Commenters applauded a federal government proposal to set up a public-private partnership that would create a model city for testing spectrum-sharing policies and technologies.The plan was floated in July by the FCC and the National Telecommunications and Information Administration (NTIA).
With the public commentary period for the FCC's proposed new net-neutrality rules ending Monday night, the commission reported that the number of comments had set a record, at more than 3 million.
Now that the deadline has passed for sending comments to the FCC on its proposed new rules for net neutrality, a key debate is emerging over whether the rules should apply equally to wireless networks and wired ones. Wireless carriers, which had been exempt from most net-neutrality rules covering wired ISPs that passed in 2010, are digging in their heels against the new regulations, while the FCC notes that the question remains an open one.
Subscription video on demand provider Netflix may have intentionally caused slowdowns of its own video stream during its well-publicized disputes with Verizon and Comcast, the director of a conservative technology organization said.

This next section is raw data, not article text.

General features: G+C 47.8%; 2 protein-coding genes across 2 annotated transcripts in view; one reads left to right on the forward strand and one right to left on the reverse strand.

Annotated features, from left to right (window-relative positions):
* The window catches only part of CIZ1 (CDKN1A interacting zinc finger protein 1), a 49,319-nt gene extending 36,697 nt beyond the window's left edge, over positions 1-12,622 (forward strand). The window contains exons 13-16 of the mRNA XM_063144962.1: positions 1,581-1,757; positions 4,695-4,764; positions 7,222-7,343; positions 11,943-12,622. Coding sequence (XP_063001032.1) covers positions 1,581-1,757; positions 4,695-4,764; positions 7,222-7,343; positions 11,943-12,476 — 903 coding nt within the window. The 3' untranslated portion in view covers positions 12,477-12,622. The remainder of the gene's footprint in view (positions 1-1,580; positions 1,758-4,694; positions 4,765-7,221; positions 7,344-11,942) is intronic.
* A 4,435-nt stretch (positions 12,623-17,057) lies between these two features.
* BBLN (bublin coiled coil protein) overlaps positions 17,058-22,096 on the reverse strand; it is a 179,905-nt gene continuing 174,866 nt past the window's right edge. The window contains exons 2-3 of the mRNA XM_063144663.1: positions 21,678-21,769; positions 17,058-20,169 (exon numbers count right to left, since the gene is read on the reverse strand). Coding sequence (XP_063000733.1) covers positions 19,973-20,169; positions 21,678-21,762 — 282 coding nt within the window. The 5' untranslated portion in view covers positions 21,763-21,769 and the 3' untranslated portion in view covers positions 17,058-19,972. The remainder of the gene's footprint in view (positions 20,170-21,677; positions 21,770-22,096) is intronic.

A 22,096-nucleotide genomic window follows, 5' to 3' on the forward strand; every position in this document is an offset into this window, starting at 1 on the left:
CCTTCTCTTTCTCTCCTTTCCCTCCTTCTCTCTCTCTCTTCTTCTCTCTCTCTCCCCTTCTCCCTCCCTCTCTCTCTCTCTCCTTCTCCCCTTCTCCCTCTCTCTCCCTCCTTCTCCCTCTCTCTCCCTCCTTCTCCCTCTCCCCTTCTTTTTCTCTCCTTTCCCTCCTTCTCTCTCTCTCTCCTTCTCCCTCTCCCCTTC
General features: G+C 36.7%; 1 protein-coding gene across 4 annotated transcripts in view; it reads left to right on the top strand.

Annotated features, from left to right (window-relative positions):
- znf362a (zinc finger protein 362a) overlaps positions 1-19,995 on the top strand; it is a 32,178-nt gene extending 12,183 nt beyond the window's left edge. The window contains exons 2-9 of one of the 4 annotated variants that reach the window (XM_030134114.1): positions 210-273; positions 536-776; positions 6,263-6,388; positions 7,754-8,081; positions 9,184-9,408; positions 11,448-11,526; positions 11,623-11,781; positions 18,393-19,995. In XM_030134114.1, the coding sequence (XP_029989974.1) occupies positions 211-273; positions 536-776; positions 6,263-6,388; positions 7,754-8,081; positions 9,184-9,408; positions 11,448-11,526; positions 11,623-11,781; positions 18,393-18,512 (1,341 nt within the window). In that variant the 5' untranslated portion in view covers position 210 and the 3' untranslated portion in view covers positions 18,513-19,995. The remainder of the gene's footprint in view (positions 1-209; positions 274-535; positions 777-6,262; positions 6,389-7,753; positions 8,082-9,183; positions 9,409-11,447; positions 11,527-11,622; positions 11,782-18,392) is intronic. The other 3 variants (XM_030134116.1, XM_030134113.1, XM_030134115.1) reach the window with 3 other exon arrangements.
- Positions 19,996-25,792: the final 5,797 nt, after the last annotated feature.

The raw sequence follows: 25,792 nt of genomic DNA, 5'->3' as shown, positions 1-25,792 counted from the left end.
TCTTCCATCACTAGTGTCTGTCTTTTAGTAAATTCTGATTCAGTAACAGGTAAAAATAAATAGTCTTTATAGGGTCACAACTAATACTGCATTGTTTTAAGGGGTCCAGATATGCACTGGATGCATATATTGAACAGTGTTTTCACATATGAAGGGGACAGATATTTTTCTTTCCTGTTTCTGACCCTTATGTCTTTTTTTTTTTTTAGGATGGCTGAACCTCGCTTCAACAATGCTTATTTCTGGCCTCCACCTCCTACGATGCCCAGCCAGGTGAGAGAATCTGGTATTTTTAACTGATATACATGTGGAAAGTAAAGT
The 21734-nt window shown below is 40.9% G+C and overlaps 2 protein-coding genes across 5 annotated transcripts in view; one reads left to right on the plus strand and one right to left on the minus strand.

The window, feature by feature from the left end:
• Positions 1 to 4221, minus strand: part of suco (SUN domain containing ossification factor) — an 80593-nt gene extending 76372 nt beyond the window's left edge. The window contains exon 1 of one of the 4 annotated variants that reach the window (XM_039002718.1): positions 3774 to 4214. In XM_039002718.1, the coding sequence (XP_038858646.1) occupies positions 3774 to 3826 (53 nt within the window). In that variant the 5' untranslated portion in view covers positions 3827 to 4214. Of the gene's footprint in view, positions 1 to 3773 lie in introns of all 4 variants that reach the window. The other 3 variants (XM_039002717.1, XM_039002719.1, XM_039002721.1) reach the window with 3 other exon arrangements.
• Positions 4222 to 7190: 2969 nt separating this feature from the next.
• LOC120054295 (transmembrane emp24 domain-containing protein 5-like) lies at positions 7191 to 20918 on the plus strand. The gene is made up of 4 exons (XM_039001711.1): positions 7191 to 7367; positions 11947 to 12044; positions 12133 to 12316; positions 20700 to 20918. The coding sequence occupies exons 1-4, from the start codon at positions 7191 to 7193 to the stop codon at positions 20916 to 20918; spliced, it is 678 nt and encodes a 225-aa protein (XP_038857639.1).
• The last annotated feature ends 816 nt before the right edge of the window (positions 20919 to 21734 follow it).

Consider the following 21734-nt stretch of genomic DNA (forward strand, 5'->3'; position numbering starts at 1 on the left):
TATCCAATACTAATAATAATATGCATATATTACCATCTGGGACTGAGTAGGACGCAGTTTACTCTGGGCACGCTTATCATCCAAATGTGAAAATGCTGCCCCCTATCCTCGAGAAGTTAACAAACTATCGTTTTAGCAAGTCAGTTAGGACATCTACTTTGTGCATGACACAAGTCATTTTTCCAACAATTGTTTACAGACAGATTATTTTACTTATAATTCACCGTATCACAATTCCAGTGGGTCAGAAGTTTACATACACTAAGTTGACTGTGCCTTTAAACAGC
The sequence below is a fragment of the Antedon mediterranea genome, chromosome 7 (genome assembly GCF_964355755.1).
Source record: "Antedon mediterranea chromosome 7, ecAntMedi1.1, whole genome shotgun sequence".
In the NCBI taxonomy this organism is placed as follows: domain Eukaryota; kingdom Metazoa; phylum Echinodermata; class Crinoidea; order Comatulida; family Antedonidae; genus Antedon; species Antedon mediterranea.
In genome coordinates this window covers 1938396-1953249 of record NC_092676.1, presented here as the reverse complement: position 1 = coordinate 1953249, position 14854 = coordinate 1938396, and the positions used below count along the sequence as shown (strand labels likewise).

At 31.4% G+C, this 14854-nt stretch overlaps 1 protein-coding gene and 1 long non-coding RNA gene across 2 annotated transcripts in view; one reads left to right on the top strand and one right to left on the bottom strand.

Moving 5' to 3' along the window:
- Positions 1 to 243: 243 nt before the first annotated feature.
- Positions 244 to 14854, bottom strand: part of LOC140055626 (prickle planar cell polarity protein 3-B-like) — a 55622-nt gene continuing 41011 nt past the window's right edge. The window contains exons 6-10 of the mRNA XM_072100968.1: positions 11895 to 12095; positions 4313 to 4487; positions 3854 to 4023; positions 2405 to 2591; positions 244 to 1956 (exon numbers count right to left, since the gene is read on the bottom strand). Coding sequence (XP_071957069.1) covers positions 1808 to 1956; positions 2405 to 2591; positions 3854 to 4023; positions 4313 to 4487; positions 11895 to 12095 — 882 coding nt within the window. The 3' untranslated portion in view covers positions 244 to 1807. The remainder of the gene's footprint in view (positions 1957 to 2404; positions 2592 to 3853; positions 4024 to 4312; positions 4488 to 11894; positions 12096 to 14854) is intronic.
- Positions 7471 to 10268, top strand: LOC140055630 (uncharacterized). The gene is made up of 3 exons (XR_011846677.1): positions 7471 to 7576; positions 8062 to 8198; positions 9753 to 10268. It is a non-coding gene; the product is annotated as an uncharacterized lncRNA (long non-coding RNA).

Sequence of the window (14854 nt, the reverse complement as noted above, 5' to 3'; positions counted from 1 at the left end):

The FCC said that it received 3 million comments about the proposed net neutrality rules as it approached yesterday's deadline for comments.
Time Warner Cable has struck a deal to put the last six games of the Dodgers' season on broadcast television.
Idaho is now facing the scrutiny of the FCC, which has joined others in investigating the state's handling of its statewide broadband network.
The next major U.S. spectrum auction, for AWS-3 frequencies, is slated to begin in less than two months, and the Department of Defense (DoD) is pledging to do what it can to reduce the size of coordination zones in the 1755-1780 MHz band to enable greater access to shared spectrum by commercial operations.
Sprint will not participate in the FCC's upcoming auction of AWS-3 spectrum, the carrier confirmed, giving the company's competitors one less player to worry about as they formulate their bidding strategies.
LAS VEGAS--Executives from a handful of the nation's top wireless carriers unanimously rejected arguments that wireless networks should fall under the same net neutrality guidelines as wireline networks. The comments are notable in light of a speech this week from FCC Chairman Tom Wheeler hinting that the agency is considering rules that would apply much more strict open Internet guidelines onto wireless carriers than it did in 2010.